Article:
tDAR Logo tDAR digital antiquity

Sex differences in pre- vs. post-Black Death trends in developmental stress markers

Author(s): Sharon DeWitte

Year: 2017

» Downloads & Basic Metadata

Summary

Previous research revealed trends in periosteal new bone formation in medieval London that are consistent with improvements in health following the Black Death (c. 1347-1351). However, periosteal lesions can occur in response to a wide variety of factors at any age, so it remains unclear how the epidemic affected patterns of physiological stress specifically among subadults. To further our understanding of changes in physiological stress before and after the Black Death, this study examines sex-based variation in temporal trends in two developmental stress markers: linear enamel hypoplasia (LEH) and short tibia length (a proxy for stature). The samples (n = 879) are from medieval London cemeteries and dated to an Early Pre-Black Death (1000-1200 AD), Late Pre-Black Death (1200-1250 AD), or Post-Black Death (1350-1540 AD) period. The results of Chi-square and t-tests indicate that before the Black Death, males experienced an increase in LEH frequency and a decline in stature, but these did not change among females. The results also indicate declines in LEH and increases in stature for males but decreases in stature for females after the epidemic. These patterns might reflect sex differences in physiological buffering during childhood or unequal access to resources after the Black Death.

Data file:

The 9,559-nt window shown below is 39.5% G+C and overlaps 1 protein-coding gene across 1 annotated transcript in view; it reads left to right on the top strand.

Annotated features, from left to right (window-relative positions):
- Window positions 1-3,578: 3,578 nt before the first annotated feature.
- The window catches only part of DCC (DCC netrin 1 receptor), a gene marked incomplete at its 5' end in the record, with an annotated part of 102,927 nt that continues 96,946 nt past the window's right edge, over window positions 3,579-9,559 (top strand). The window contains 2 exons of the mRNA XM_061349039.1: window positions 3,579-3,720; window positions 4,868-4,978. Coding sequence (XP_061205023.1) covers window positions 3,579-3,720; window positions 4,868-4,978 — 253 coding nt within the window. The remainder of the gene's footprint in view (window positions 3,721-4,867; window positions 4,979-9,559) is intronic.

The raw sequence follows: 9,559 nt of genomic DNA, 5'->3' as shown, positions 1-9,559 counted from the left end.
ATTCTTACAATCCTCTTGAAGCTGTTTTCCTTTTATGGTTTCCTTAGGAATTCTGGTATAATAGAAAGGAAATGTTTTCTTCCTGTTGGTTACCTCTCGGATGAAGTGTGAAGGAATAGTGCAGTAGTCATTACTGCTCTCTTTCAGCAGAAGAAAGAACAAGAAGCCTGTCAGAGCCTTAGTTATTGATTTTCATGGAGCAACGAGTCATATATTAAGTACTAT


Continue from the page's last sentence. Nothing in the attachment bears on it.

This Resource is Part of the Following Collections


Cite this Record

Sex differences in pre- vs. post-Black Death trends in developmental stress markers. Sharon DeWitte. Presented at The 81st Annual Meeting of the Society for American Archaeology, Vancouver, British Columbia. 2017 ( tDAR id: 430541)


Keywords


Spatial Coverage

min long: -11.074; min lat: 37.44 ; max long: 50.098; max lat: 70.845 ;

Record Identifiers

Abstract Id(s): 15146

Arizona State University The Andrew W. Mellon Foundation National Science Foundation National Endowment for the Humanities Society for American Archaeology Archaeological Institute of America